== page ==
By Kimberly Brown, Family Historian
Last Friday kicked off the 2010 FIFA World Cup, hosted in South Africa. South Africa today is one of the most diverse nations in the world, with eleven official languages and many ethnic and ancestral groups.
In 1587, Portuguese explorer Bartolomeu Dias was the first European to land at the southern tip of Africa; he named it the Cape of Good Hope. In 1652 Jan van Riebeek established an outpost there for the Dutch East India Company; this would later become the booming city of Cape Town. Slaves were imported there from Indonesia, India, and Madagascar. The discovery of diamonds in the area led to the Boer Wars between the British colonists and the Boers, settlers of Dutch, Flemish, French, and German descent. The British took over Cape Town in 1806.
Today about 80 percent of South Africa's population is black, about ten percent is white, and about ten percent is "colored;" the term colored is used to refer to those of mixed origin, descendants of whites, Indians, and slaves from east Africa. The white population of South Africa is decreasing; more than a million white South Africans have emigrated in the last fifteen years, most citing the high crime rate as the reason.
South Africa has a substantial Jewish population, most of whom came from Lithuania at the turn of the 20th century. The majority of the population, however, is Christian; denominations include Zion Christian, Pentecostal, Roman Catholic, Methodist, Dutch Reformed, and Anglican. Records of these churches-especially the Dutch Reformed Church-can be used to conduct genealogical research.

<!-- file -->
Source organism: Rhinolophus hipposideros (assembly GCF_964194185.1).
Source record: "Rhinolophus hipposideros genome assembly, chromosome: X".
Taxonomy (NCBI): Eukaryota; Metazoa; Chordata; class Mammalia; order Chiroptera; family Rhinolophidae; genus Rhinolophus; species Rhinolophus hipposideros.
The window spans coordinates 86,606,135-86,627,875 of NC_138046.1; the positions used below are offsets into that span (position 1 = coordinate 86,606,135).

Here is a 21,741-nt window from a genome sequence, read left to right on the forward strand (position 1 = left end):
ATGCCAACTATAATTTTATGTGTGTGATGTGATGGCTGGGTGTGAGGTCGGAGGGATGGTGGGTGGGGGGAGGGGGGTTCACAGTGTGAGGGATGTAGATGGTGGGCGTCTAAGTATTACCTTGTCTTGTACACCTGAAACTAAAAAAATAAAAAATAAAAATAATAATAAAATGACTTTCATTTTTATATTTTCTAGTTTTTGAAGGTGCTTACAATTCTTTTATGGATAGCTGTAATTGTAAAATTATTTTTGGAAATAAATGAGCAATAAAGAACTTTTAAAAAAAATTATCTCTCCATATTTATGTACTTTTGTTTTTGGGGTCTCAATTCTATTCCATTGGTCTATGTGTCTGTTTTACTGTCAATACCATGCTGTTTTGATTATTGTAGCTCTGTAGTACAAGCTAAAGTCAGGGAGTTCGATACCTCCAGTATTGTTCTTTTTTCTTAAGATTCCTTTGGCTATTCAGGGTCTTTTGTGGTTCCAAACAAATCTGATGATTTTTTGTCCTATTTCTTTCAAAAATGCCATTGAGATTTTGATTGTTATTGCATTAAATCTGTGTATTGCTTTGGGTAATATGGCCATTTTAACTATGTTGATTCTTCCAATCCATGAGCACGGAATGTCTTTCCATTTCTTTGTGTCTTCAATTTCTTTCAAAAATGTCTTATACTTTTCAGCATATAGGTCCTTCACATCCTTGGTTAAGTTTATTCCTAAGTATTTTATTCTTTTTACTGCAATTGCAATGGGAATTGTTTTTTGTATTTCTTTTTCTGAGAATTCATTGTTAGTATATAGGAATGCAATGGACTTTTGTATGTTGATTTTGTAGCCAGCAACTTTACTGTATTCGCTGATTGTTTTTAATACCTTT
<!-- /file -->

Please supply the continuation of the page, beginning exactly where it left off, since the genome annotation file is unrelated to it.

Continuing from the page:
South African census records are routinely destroyed after the statistical data is extracted, so census records cannot be used as a resource by genealogists. There are civil registers of births, marriages, and deaths, however. The records began in the following years:
For the Cape Colony: marriages 1700, births and deaths 1895
For the Natal Colony: marriages 1845, births 1868, deaths 1888
For Transvaal: marriages 1870, births and deaths 1901
For the Orange Free State: marriages 1848, births and deaths 1903
To research ancestors before the inception of civil registration, try church records. The Dutch Reformed Church records date back to 1665; since this was the only official church in South Africa until 1778, any ancestors-not just Dutch-may have been baptized in the Dutch Reformed Church. You can find these church records, as well as civil registration and other records, on the Family History Library Catalog. These records can be borrowed at your local family history center. Other good resources include the Genealogical Society of South Africa, and www.genealogyworld.net, where South Africa passenger lists are being added all the time.